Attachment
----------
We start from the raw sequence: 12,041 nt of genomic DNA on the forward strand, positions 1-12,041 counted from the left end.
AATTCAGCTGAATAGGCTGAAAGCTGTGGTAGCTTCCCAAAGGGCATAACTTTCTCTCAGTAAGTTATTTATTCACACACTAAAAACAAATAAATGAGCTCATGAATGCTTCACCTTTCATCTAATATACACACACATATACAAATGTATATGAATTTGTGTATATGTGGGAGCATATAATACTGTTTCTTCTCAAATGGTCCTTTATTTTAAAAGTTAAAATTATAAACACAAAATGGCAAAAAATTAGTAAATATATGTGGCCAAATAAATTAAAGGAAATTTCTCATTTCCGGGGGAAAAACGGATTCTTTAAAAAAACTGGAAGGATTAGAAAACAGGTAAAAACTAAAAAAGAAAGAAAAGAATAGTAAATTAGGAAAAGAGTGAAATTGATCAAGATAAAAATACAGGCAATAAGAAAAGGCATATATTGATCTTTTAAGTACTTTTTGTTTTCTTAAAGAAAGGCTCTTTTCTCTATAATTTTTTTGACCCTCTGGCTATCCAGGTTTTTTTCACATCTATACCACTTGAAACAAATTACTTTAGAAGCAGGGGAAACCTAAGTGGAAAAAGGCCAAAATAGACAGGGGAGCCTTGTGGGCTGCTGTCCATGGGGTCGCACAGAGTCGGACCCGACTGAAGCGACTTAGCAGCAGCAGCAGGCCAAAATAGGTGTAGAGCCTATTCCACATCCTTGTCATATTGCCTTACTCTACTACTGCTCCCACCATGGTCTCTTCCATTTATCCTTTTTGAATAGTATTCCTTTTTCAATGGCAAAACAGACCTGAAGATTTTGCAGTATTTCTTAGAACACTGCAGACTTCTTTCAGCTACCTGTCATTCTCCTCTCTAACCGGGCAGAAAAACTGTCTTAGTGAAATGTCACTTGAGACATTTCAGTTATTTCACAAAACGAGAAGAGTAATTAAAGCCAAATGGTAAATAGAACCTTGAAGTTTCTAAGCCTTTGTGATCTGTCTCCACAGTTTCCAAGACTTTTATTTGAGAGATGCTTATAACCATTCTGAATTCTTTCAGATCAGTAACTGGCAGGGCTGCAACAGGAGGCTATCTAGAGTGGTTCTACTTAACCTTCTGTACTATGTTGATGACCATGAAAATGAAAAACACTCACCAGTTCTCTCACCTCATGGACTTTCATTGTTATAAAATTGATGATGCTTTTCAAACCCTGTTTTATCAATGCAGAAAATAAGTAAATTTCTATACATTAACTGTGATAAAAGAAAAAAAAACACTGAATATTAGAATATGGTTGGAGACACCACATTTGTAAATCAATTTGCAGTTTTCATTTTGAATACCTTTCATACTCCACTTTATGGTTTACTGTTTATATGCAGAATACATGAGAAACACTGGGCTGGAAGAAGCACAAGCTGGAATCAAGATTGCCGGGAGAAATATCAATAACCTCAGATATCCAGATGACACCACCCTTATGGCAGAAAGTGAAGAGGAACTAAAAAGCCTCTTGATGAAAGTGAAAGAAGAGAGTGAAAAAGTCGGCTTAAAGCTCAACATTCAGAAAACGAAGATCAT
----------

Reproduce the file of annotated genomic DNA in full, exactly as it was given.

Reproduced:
We start from the raw sequence: 12,041 nt of genomic DNA on the forward strand, positions 1-12,041 counted from the left end.
AATTCAGCTGAATAGGCTGAAAGCTGTGGTAGCTTCCCAAAGGGCATAACTTTCTCTCAGTAAGTTATTTATTCACACACTAAAAACAAATAAATGAGCTCATGAATGCTTCACCTTTCATCTAATATACACACACATATACAAATGTATATGAATTTGTGTATATGTGGGAGCATATAATACTGTTTCTTCTCAAATGGTCCTTTATTTTAAAAGTTAAAATTATAAACACAAAATGGCAAAAAATTAGTAAATATATGTGGCCAAATAAATTAAAGGAAATTTCTCATTTCCGGGGGAAAAACGGATTCTTTAAAAAAACTGGAAGGATTAGAAAACAGGTAAAAACTAAAAAAGAAAGAAAAGAATAGTAAATTAGGAAAAGAGTGAAATTGATCAAGATAAAAATACAGGCAATAAGAAAAGGCATATATTGATCTTTTAAGTACTTTTTGTTTTCTTAAAGAAAGGCTCTTTTCTCTATAATTTTTTTGACCCTCTGGCTATCCAGGTTTTTTTCACATCTATACCACTTGAAACAAATTACTTTAGAAGCAGGGGAAACCTAAGTGGAAAAAGGCCAAAATAGACAGGGGAGCCTTGTGGGCTGCTGTCCATGGGGTCGCACAGAGTCGGACCCGACTGAAGCGACTTAGCAGCAGCAGCAGGCCAAAATAGGTGTAGAGCCTATTCCACATCCTTGTCATATTGCCTTACTCTACTACTGCTCCCACCATGGTCTCTTCCATTTATCCTTTTTGAATAGTATTCCTTTTTCAATGGCAAAACAGACCTGAAGATTTTGCAGTATTTCTTAGAACACTGCAGACTTCTTTCAGCTACCTGTCATTCTCCTCTCTAACCGGGCAGAAAAACTGTCTTAGTGAAATGTCACTTGAGACATTTCAGTTATTTCACAAAACGAGAAGAGTAATTAAAGCCAAATGGTAAATAGAACCTTGAAGTTTCTAAGCCTTTGTGATCTGTCTCCACAGTTTCCAAGACTTTTATTTGAGAGATGCTTATAACCATTCTGAATTCTTTCAGATCAGTAACTGGCAGGGCTGCAACAGGAGGCTATCTAGAGTGGTTCTACTTAACCTTCTGTACTATGTTGATGACCATGAAAATGAAAAACACTCACCAGTTCTCTCACCTCATGGACTTTCATTGTTATAAAATTGATGATGCTTTTCAAACCCTGTTTTATCAATGCAGAAAATAAGTAAATTTCTATACATTAACTGTGATAAAAGAAAAAAAAACACTGAATATTAGAATATGGTTGGAGACACCACATTTGTAAATCAATTTGCAGTTTTCATTTTGAATACCTTTCATACTCCACTTTATGGTTTACTGTTTATATGCAGAATACATGAGAAACACTGGGCTGGAAGAAGCACAAGCTGGAATCAAGATTGCCGGGAGAAATATCAATAACCTCAGATATCCAGATGACACCACCCTTATGGCAGAAAGTGAAGAGGAACTAAAAAGCCTCTTGATGAAAGTGAAAGAAGAGAGTGAAAAAGTCGGCTTAAAGCTCAACATTCAGAAAACGAAGATCAT